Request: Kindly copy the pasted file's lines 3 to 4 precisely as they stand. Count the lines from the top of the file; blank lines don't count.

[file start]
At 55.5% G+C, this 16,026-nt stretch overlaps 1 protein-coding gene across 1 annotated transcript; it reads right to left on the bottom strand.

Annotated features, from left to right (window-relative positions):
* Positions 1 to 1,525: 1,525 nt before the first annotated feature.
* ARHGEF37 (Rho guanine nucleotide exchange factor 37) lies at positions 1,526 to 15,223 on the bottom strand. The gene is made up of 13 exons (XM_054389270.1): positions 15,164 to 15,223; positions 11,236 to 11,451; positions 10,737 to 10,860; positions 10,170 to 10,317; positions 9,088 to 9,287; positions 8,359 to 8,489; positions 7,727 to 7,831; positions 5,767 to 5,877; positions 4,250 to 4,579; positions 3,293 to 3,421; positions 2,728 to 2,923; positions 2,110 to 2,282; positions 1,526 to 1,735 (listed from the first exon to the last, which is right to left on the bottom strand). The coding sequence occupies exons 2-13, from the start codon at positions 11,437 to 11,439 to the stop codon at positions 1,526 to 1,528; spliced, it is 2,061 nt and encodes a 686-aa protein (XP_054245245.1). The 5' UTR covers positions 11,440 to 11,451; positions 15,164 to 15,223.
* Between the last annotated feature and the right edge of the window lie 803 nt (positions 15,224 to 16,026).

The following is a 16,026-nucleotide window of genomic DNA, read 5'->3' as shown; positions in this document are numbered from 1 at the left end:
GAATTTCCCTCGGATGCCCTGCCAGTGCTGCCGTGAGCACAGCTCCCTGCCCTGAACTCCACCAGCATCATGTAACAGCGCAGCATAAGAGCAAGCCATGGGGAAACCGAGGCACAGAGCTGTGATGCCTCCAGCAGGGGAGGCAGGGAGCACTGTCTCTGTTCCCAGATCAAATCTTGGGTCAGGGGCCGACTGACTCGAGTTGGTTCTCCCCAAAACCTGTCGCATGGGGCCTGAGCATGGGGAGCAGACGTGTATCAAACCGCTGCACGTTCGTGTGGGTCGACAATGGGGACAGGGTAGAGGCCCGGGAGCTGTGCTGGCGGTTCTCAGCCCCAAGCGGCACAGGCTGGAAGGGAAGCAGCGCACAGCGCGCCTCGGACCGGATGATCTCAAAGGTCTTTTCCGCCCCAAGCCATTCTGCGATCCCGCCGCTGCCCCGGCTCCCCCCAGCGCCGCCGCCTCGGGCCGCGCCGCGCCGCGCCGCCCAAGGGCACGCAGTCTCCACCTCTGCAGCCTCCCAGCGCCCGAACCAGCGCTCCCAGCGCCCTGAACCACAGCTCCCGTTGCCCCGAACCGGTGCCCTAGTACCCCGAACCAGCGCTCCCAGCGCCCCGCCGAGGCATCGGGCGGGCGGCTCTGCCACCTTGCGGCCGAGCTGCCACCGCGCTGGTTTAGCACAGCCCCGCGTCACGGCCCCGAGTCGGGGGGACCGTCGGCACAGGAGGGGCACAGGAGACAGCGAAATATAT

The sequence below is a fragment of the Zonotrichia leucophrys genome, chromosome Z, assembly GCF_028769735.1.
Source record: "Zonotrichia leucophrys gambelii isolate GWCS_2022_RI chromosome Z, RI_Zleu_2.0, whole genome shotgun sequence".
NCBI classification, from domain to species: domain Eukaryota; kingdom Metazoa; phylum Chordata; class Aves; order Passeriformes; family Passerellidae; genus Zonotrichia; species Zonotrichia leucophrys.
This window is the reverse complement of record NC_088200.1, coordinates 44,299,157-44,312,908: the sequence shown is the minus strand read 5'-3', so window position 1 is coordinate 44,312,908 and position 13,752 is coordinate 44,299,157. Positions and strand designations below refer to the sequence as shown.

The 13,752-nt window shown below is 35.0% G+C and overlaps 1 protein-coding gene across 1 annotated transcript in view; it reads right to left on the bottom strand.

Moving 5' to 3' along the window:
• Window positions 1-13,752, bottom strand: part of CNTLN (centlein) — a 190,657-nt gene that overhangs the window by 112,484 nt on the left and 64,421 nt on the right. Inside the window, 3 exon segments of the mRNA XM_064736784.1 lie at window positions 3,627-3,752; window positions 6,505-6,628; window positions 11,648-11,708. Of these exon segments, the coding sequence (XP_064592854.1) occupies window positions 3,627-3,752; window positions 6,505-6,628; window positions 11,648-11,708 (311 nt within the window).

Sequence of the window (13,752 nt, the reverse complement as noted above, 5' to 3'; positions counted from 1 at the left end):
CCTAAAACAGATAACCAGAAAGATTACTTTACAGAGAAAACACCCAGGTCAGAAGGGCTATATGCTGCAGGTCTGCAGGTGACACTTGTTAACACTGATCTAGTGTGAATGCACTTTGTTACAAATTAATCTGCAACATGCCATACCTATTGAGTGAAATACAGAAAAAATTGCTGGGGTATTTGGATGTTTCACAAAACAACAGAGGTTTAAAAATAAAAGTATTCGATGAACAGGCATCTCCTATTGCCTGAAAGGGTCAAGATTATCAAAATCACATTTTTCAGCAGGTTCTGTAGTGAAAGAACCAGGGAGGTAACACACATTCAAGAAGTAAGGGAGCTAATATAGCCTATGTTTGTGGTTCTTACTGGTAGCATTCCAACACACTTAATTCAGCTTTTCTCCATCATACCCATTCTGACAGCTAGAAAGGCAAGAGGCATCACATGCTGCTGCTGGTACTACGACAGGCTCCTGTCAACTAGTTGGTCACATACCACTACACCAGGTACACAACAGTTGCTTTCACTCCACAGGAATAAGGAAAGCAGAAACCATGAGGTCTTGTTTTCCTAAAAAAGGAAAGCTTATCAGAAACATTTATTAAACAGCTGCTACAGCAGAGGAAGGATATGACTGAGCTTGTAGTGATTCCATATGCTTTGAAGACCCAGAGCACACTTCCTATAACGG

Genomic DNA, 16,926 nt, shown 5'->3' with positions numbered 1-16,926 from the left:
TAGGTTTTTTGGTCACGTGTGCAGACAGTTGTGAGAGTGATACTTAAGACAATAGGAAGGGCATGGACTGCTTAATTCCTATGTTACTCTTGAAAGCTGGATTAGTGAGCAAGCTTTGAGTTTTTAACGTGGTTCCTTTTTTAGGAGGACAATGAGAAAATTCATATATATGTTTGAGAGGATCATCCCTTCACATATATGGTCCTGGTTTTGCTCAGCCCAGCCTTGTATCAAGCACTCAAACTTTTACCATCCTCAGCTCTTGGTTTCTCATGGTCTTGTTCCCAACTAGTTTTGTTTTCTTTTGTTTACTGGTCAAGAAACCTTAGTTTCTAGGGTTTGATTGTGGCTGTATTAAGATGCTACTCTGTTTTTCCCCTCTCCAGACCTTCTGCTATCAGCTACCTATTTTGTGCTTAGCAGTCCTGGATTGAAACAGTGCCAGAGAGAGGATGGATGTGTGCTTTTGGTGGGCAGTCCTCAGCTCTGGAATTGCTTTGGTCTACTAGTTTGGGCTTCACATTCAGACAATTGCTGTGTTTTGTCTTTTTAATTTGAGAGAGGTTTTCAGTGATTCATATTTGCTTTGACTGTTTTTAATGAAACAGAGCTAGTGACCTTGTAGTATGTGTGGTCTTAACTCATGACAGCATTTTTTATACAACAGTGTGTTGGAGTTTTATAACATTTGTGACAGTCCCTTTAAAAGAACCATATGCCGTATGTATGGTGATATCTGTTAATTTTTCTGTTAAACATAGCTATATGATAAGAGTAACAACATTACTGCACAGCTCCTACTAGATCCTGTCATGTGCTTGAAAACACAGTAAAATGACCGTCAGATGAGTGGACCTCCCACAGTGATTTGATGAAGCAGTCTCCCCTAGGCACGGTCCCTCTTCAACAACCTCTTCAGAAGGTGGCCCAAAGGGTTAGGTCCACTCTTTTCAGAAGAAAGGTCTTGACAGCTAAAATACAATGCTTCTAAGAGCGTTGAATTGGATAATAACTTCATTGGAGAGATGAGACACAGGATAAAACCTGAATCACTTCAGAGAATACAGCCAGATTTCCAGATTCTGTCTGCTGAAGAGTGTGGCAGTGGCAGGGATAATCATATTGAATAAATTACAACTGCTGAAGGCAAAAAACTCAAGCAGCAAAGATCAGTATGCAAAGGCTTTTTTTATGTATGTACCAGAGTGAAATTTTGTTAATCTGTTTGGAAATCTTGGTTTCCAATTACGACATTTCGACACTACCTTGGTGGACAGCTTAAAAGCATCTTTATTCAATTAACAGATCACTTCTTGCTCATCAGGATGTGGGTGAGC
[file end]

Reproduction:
* Positions 1 to 1,525: 1,525 nt before the first annotated feature.
* ARHGEF37 (Rho guanine nucleotide exchange factor 37) lies at positions 1,526 to 15,223 on the bottom strand. The gene is made up of 13 exons (XM_054389270.1): positions 15,164 to 15,223; positions 11,236 to 11,451; positions 10,737 to 10,860; positions 10,170 to 10,317; positions 9,088 to 9,287; positions 8,359 to 8,489; positions 7,727 to 7,831; positions 5,767 to 5,877; positions 4,250 to 4,579; positions 3,293 to 3,421; positions 2,728 to 2,923; positions 2,110 to 2,282; positions 1,526 to 1,735 (listed from the first exon to the last, which is right to left on the bottom strand). The coding sequence occupies exons 2-13, from the start codon at positions 11,437 to 11,439 to the stop codon at positions 1,526 to 1,528; spliced, it is 2,061 nt and encodes a 686-aa protein (XP_054245245.1). The 5' UTR covers positions 11,440 to 11,451; positions 15,164 to 15,223.